• Chai T. Ch'uan September 28, 2016 at 10:20 pm | #

      The quadrennial right wing Republican standard-bearer’s positions are as unchanging as they are mutually incompatible: low taxes, a “strong” military, and a balanced budget. (Pick any two, as the ones who get elected are soon forced to admit.) Trump’s new contribution to the efforts to square this circle is his demand that allied NATO countries subsidize US military contractors directly.

  10. b. September 27, 2016 at 2:45 pm | #

    Trump’s works looks like the real estate deals of a local huckster compared to the global military-industrial-political complex edifice that is the Clinton Foundation. His opponent has him out-conned, dynastically so, yet nobody admires her for it. Is it because he owns his frauds, and proudly? No, not really. Maybe the target audience expects elites to succeed at the con – Bush dynasty – and will cheer only for the outsiders? But the Clinton’s are self-made. Shouldn’t the Clinton’s really be doing better in the United Cons of America?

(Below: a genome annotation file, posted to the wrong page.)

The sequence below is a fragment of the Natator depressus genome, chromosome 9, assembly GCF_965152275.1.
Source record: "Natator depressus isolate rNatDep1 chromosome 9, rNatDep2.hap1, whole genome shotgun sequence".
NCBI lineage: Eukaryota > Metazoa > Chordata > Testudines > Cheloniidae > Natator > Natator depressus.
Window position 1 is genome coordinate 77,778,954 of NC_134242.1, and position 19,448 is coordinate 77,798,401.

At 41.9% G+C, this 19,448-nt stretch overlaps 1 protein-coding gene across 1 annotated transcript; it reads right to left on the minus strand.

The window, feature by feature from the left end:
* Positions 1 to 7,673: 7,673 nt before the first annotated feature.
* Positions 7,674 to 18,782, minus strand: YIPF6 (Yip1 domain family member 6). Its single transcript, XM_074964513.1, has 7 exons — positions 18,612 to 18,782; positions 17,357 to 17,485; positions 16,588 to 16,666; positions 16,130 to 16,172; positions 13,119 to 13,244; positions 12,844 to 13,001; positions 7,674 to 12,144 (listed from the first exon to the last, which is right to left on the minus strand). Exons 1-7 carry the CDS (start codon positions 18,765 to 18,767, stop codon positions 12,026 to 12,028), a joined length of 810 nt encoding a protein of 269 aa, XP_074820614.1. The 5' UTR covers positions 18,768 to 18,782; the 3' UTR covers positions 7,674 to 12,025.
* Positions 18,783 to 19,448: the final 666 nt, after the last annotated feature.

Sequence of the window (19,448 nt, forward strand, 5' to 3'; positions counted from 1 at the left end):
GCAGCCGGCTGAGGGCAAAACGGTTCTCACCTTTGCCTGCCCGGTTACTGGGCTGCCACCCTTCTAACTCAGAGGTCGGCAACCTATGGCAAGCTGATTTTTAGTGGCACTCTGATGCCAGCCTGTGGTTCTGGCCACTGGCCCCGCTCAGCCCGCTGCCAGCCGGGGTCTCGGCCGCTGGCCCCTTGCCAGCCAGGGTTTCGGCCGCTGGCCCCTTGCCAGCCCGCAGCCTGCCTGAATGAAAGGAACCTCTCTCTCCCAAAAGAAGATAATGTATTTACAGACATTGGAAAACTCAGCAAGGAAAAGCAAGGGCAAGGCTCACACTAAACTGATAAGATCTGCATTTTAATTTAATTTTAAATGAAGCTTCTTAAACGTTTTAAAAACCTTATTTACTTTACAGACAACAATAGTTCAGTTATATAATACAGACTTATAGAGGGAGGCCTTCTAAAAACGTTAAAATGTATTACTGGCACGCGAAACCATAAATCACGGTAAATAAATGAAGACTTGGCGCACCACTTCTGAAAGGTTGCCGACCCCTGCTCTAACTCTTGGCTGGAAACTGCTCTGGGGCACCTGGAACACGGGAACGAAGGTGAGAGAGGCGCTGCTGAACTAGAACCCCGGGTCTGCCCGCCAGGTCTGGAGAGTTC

• paintedjaguar September 30, 2016 at 5:02 am | #

      No, there’s nothing “self-made” about the Clintons, not even their corruption. Everything they have is the result of sucking up to the right people, being willing tools, and getting rewarded for that behaviour. Even the Clinton Foundation stuff is a version of that. The only people the Clintons ever successfully conned were some of the voters, and they had political machine and financial backing doing the heavy lifting for that.

  11. EmilianoZ September 27, 2016 at 4:59 pm | #

    But what about Weber’s Protestant Ethic and Capitalism? I havent read the book but I was told Weber claimed that protestant honesty was critical for building large scale industrial capitalism. When did the puritans become conmen?

    • Dan Knauss September 27, 2016 at 7:26 pm | #